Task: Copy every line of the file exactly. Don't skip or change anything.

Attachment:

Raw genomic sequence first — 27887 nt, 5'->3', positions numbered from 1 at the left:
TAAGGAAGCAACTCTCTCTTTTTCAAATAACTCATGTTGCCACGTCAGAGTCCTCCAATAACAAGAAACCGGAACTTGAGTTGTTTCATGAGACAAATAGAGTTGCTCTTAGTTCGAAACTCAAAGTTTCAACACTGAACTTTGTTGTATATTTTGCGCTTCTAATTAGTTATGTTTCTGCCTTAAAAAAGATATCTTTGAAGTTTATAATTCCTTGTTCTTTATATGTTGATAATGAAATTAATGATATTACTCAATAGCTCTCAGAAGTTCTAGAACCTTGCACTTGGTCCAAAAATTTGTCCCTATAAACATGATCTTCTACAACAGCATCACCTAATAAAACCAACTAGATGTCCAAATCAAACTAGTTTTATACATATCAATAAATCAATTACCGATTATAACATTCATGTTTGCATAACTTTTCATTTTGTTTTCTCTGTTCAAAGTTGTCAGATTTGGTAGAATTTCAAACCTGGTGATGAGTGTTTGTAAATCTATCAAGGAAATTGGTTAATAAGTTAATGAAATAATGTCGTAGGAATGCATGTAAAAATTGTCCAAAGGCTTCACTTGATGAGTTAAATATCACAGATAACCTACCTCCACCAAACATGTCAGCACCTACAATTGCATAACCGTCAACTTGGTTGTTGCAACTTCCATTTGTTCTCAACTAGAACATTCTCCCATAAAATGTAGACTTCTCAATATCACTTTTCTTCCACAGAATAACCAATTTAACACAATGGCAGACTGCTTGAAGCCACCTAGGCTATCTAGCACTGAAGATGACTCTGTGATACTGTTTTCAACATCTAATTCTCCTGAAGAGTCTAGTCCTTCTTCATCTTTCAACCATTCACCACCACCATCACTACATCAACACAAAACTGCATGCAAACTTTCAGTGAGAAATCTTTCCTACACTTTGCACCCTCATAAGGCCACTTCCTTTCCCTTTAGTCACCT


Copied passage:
Raw genomic sequence first — 27887 nt, 5'->3', positions numbered from 1 at the left:
TAAGGAAGCAACTCTCTCTTTTTCAAATAACTCATGTTGCCACGTCAGAGTCCTCCAATAACAAGAAACCGGAACTTGAGTTGTTTCATGAGACAAATAGAGTTGCTCTTAGTTCGAAACTCAAAGTTTCAACACTGAACTTTGTTGTATATTTTGCGCTTCTAATTAGTTATGTTTCTGCCTTAAAAAAGATATCTTTGAAGTTTATAATTCCTTGTTCTTTATATGTTGATAATGAAATTAATGATATTACTCAATAGCTCTCAGAAGTTCTAGAACCTTGCACTTGGTCCAAAAATTTGTCCCTATAAACATGATCTTCTACAACAGCATCACCTAATAAAACCAACTAGATGTCCAAATCAAACTAGTTTTATACATATCAATAAATCAATTACCGATTATAACATTCATGTTTGCATAACTTTTCATTTTGTTTTCTCTGTTCAAAGTTGTCAGATTTGGTAGAATTTCAAACCTGGTGATGAGTGTTTGTAAATCTATCAAGGAAATTGGTTAATAAGTTAATGAAATAATGTCGTAGGAATGCATGTAAAAATTGTCCAAAGGCTTCACTTGATGAGTTAAATATCACAGATAACCTACCTCCACCAAACATGTCAGCACCTACAATTGCATAACCGTCAACTTGGTTGTTGCAACTTCCATTTGTTCTCAACTAGAACATTCTCCCATAAAATGTAGACTTCTCAATATCACTTTTCTTCCACAGAATAACCAATTTAACACAATGGCAGACTGCTTGAAGCCACCTAGGCTATCTAGCACTGAAGATGACTCTGTGATACTGTTTTCAACATCTAATTCTCCTGAAGAGTCTAGTCCTTCTTCATCTTTCAACCATTCACCACCACCATCACTACATCAACACAAAACTGCATGCAAACTTTCAGTGAGAAATCTTTCCTACACTTTGCACCCTCATAAGGCCACTTCCTTTCCCTTTAGTCACCT